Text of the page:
US looks to quantum-ready workers

US looks to quantum-ready workers

Technology News |
By Nick Flaherty

The US government is releasing a national strategy to develop quantum skills with funding for schemes.

The ‘National Strategic Plan for Quantum Information Science and Technology (QIST) Workforce Development’ recommends a series of actions and community opportunities to grow the QIST workforce through expanded training and education at all levels.

The plan was developed by the National Science and Technology Council Subcommittee on Quantum Information Science (SCQIS) and also highlights the continued importance of gathering data on the workforce needs in industry, academia, and the federal government to strengthen the pool of quantum-ready workers.

Like many western countries, the US is struggling to recruit for science, technology, engineering and maths (STEM) careers and sees quantum as an additional challenge.

As a result the National Science Foundation (NSF) is looking for proposals for the Expanding Capacity in Quantum Information Science and Engineering (ExpandQISE) program to launch QISE research and education activities for students at all levels and from all backgrounds.

This will provide grants up to $5 million over five years to expand quantum engagement to new institutions, with a particular focus on those where more than half of students are from groups under-represented in the sciences.

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The NSF is also providing a $2.2 million grant to the Montana-Arkansas (MonArk) NSF Quantum Foundry, led by Montana State University and the University of Arkansas, to create the Arkansas-Montana-South Dakota 2D Quantum Photonics Alliance (2DQP Alliance). The alliance extends the foundry to the South Dakota School of Mines and Technology and the University of Arkansas at Pine Bluff, an historically Black university to expand quantum career-path opportunities.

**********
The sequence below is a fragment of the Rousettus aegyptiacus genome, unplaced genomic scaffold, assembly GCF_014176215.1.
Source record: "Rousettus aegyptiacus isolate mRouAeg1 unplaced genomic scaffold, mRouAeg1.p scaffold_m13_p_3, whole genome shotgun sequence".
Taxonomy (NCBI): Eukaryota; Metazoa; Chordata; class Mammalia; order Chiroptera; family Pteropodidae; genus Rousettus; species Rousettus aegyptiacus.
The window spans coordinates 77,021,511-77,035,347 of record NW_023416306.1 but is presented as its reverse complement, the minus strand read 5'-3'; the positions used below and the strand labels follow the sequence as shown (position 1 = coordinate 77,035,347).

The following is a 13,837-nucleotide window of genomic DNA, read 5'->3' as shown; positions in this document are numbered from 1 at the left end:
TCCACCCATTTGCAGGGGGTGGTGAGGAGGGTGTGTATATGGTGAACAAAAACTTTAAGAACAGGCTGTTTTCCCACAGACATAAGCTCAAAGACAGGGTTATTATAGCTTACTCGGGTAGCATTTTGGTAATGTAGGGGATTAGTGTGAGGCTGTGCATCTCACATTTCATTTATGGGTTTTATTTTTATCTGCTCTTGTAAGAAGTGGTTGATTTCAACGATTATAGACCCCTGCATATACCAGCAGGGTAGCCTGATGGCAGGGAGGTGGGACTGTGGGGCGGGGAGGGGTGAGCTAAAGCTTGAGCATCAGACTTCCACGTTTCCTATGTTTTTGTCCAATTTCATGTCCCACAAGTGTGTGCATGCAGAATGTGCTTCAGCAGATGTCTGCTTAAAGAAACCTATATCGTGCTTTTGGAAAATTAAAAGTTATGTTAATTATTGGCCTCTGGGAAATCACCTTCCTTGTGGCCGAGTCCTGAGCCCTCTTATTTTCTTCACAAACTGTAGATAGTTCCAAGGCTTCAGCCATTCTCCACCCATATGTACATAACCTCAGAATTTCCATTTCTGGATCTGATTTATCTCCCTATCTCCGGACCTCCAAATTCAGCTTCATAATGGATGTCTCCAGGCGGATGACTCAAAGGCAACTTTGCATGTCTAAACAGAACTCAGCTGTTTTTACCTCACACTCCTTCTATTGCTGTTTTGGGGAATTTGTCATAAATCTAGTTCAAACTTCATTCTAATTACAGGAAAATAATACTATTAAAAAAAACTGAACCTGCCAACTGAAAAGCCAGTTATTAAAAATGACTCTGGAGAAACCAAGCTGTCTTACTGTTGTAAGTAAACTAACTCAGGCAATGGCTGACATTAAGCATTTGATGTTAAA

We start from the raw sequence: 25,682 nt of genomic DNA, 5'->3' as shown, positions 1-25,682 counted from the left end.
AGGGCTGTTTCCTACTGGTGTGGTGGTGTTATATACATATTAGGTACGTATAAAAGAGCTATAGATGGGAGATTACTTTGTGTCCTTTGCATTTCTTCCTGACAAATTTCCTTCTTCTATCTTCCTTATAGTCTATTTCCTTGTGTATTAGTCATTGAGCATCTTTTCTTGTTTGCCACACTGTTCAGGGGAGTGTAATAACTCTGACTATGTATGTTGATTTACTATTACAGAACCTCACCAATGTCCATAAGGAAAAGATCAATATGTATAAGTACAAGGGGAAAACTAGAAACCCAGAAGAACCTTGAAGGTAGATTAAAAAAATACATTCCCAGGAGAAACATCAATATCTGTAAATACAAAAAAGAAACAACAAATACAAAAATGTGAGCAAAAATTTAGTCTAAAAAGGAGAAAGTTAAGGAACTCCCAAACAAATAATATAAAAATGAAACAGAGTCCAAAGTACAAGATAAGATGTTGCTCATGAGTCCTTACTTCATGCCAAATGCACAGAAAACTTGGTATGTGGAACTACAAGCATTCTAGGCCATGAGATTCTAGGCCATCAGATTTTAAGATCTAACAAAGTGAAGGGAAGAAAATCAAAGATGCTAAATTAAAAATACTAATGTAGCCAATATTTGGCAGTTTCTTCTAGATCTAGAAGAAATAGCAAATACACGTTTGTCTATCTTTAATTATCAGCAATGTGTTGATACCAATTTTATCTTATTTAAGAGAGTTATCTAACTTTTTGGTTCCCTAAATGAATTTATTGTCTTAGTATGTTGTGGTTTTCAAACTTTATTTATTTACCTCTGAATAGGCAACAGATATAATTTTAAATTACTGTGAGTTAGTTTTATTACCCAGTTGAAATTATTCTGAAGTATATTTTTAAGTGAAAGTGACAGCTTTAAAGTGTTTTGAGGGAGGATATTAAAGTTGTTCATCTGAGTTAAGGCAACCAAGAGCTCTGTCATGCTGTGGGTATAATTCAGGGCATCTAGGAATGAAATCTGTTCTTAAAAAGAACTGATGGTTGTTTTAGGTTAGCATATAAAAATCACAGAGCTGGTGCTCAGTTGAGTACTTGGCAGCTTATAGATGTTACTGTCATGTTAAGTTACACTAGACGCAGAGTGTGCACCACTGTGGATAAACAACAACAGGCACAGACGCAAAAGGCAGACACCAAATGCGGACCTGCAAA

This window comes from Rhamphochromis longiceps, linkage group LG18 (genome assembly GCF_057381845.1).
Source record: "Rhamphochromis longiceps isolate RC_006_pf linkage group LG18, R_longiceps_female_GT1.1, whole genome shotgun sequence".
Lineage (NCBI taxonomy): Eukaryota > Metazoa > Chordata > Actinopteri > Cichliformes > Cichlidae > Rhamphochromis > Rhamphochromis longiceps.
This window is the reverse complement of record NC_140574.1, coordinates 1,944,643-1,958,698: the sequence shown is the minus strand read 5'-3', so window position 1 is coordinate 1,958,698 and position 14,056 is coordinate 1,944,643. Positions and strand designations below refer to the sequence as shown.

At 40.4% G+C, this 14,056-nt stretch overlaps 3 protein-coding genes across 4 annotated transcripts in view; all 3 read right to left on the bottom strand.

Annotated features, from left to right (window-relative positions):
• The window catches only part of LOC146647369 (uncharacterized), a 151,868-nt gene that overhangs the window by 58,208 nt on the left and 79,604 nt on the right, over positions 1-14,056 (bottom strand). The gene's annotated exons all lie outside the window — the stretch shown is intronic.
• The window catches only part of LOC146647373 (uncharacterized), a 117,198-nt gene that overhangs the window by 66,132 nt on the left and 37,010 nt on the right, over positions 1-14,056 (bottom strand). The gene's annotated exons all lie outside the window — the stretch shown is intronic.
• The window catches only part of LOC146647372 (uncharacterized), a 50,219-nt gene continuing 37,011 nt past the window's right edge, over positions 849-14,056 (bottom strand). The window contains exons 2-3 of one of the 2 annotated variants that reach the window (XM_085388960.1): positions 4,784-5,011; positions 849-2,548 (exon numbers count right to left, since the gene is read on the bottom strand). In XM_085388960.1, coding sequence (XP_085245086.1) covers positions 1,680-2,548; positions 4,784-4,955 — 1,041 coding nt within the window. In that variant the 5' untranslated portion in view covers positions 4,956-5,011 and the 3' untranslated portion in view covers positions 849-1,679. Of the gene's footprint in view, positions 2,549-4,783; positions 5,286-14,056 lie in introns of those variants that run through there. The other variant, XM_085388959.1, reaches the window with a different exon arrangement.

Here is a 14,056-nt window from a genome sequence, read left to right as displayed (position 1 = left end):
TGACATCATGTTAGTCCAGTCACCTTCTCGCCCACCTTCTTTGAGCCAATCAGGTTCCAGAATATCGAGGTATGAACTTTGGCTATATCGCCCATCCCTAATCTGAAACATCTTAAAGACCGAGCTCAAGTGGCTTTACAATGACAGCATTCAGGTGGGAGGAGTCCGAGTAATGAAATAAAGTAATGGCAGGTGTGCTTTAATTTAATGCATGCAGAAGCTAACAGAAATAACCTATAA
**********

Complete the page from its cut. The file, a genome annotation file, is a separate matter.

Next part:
“Our future prosperity depends on expanding the capacity of our Nation to inspire, educate, train, and empower the next generation of talent,” said National Quantum Coordination Office Director  and Assistant Director for Quantum Information Science (QIS) Dr. Charles Tahan at the White House Office of Science and Technology Policy’s (OSTP). “The career opportunities in quantum and related fields are immense, and we are thrilled to work with NSF, industry, and educational institutions in the National Quantum Initiative and Q-12 Partnership to reach more young people.”

“To accelerate growth in quantum science and engineering, we must continue to institutionalize and scale efforts that create a culture of creativity and inclusivity, one that empowers people from all backgrounds and disciplines to pursue quantum careers,” said  Sethuraman Panchanathan, director of the National Science Foundation.

“The Q12 Partnership has charted a path forward for nurturing quantum expertise from across the United States, and today, that path advances from exploration to rapid action. Alongside today’s release of the National Strategic Plan for QIST Workforce Development, NSF is announcing a new program, ExpandQISE, to provide sustained support for researchers developing new ways to cultivate and diversify the U.S. quantum workforce.”

In the coming months, the SCQIS will hold further discussions on increasing participation by people from underrepresented backgrounds in STEM, starting with a look at short-term professional development for the quantum workforce. This is a critical piece of the quantum strategy to continue addressing a growing need for domestic talent.;

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